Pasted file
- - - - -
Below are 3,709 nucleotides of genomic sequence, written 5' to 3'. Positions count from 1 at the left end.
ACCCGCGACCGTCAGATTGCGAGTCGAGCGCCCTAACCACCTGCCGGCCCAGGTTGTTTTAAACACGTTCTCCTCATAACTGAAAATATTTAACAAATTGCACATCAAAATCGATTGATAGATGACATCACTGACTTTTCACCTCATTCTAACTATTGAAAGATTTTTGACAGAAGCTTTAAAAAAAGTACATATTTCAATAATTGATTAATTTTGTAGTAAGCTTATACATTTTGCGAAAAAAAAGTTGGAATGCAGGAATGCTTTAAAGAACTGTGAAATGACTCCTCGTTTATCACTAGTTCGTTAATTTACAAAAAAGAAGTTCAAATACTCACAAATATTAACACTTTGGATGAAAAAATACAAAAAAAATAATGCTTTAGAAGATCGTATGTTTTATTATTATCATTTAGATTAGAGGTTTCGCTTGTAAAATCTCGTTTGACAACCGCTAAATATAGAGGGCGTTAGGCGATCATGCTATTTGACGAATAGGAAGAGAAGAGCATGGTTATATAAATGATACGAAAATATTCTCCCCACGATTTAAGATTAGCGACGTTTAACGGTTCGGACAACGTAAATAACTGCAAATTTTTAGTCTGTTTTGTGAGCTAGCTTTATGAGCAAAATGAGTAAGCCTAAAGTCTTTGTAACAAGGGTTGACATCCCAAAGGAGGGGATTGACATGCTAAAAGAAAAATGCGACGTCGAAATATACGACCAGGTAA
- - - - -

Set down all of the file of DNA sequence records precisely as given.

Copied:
Below are 3,709 nucleotides of genomic sequence, written 5' to 3'. Positions count from 1 at the left end.
ACCCGCGACCGTCAGATTGCGAGTCGAGCGCCCTAACCACCTGCCGGCCCAGGTTGTTTTAAACACGTTCTCCTCATAACTGAAAATATTTAACAAATTGCACATCAAAATCGATTGATAGATGACATCACTGACTTTTCACCTCATTCTAACTATTGAAAGATTTTTGACAGAAGCTTTAAAAAAAGTACATATTTCAATAATTGATTAATTTTGTAGTAAGCTTATACATTTTGCGAAAAAAAAGTTGGAATGCAGGAATGCTTTAAAGAACTGTGAAATGACTCCTCGTTTATCACTAGTTCGTTAATTTACAAAAAAGAAGTTCAAATACTCACAAATATTAACACTTTGGATGAAAAAATACAAAAAAAATAATGCTTTAGAAGATCGTATGTTTTATTATTATCATTTAGATTAGAGGTTTCGCTTGTAAAATCTCGTTTGACAACCGCTAAATATAGAGGGCGTTAGGCGATCATGCTATTTGACGAATAGGAAGAGAAGAGCATGGTTATATAAATGATACGAAAATATTCTCCCCACGATTTAAGATTAGCGACGTTTAACGGTTCGGACAACGTAAATAACTGCAAATTTTTAGTCTGTTTTGTGAGCTAGCTTTATGAGCAAAATGAGTAAGCCTAAAGTCTTTGTAACAAGGGTTGACATCCCAAAGGAGGGGATTGACATGCTAAAAGAAAAATGCGACGTCGAAATATACGACCAGGTAA